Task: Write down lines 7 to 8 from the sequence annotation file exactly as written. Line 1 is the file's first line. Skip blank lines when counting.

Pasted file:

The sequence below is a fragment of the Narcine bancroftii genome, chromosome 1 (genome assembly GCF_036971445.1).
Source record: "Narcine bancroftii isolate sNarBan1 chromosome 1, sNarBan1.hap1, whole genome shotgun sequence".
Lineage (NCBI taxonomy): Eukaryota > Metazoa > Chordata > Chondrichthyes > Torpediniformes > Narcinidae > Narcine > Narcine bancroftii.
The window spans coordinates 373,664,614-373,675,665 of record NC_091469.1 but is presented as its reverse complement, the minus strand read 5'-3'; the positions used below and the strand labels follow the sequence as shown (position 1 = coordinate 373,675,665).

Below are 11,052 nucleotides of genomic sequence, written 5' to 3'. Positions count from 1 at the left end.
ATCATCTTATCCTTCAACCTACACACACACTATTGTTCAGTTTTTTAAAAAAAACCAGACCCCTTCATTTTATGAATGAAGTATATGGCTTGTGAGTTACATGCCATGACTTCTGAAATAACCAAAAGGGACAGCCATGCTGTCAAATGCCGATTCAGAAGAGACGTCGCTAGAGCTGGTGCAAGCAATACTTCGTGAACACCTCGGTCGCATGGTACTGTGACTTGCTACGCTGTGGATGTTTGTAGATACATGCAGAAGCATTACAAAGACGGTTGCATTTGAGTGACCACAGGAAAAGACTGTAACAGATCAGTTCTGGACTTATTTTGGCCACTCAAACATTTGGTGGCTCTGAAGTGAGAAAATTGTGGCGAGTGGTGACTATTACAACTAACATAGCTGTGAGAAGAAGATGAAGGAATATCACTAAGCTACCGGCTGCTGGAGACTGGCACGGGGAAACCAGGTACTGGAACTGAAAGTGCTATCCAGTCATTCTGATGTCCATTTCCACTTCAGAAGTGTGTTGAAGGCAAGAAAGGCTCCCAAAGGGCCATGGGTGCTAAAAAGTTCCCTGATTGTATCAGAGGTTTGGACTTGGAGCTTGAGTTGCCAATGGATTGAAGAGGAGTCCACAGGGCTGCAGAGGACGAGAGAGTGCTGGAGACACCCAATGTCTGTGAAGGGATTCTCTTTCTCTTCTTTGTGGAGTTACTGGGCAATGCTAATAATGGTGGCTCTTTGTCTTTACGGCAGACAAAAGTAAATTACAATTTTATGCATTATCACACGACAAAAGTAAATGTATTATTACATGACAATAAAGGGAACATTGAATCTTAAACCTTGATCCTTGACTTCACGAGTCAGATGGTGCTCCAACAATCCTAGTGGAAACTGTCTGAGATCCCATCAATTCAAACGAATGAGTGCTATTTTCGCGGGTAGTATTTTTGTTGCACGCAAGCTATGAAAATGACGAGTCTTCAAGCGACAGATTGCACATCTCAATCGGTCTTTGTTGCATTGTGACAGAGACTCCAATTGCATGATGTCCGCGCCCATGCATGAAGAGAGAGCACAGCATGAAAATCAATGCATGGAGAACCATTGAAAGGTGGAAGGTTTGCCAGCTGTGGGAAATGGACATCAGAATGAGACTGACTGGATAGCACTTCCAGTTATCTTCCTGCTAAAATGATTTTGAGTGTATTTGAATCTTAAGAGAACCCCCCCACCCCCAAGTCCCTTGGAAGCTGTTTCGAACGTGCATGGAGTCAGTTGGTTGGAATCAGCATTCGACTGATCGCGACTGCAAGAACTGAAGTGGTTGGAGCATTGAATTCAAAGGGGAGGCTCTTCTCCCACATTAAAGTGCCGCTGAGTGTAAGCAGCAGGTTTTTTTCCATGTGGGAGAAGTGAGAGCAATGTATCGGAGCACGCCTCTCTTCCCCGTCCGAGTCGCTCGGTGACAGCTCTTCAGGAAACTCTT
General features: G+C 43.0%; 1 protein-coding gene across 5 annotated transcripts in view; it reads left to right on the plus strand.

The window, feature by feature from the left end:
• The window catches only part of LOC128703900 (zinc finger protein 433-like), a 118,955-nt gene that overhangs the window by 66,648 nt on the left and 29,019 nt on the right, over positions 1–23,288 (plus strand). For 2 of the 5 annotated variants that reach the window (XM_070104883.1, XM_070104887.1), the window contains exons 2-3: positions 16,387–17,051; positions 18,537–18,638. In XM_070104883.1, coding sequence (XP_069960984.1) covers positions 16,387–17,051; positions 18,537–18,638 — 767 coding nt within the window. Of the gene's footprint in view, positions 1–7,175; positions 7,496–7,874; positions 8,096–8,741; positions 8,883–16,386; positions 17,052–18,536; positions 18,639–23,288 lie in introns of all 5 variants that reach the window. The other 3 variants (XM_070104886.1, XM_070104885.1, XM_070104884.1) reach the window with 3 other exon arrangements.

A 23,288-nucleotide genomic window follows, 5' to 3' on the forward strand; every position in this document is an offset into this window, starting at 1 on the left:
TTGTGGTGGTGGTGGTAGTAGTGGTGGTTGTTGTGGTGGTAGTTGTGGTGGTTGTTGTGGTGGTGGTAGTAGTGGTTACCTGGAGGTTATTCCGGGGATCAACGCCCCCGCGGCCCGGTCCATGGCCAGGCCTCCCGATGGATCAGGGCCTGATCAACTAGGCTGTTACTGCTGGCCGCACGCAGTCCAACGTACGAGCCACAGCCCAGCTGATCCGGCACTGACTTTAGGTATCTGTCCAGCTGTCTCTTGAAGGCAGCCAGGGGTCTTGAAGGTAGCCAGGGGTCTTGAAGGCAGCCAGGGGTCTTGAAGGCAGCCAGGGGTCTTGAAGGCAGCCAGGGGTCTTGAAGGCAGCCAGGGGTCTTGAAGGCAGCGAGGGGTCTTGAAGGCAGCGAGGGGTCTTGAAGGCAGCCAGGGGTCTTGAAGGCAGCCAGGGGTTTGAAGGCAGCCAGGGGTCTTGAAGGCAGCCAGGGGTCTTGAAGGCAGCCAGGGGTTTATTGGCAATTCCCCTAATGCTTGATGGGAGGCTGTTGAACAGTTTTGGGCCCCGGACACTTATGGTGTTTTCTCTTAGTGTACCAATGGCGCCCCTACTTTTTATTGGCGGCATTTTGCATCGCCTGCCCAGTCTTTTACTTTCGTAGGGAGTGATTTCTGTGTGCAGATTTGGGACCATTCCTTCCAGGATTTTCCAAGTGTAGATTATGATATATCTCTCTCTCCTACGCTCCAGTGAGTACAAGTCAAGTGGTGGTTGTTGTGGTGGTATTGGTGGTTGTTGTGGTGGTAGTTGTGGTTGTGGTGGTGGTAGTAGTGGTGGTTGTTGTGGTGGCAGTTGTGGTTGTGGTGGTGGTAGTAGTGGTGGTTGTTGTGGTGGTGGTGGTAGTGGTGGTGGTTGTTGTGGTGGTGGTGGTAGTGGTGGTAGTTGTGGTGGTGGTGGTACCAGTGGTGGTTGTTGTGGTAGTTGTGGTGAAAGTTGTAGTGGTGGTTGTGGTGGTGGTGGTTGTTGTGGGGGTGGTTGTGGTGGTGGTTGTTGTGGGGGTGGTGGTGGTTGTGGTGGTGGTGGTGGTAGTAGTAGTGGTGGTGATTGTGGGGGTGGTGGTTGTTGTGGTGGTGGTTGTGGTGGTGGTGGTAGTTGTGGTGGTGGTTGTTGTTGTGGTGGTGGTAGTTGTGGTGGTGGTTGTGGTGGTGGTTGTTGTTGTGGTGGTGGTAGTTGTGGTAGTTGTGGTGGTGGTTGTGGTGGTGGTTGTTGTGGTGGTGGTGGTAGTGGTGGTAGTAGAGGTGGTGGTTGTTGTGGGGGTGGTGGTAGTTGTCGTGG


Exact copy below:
General features: G+C 43.0%; 1 protein-coding gene across 5 annotated transcripts in view; it reads left to right on the plus strand.

The window, feature by feature from the left end: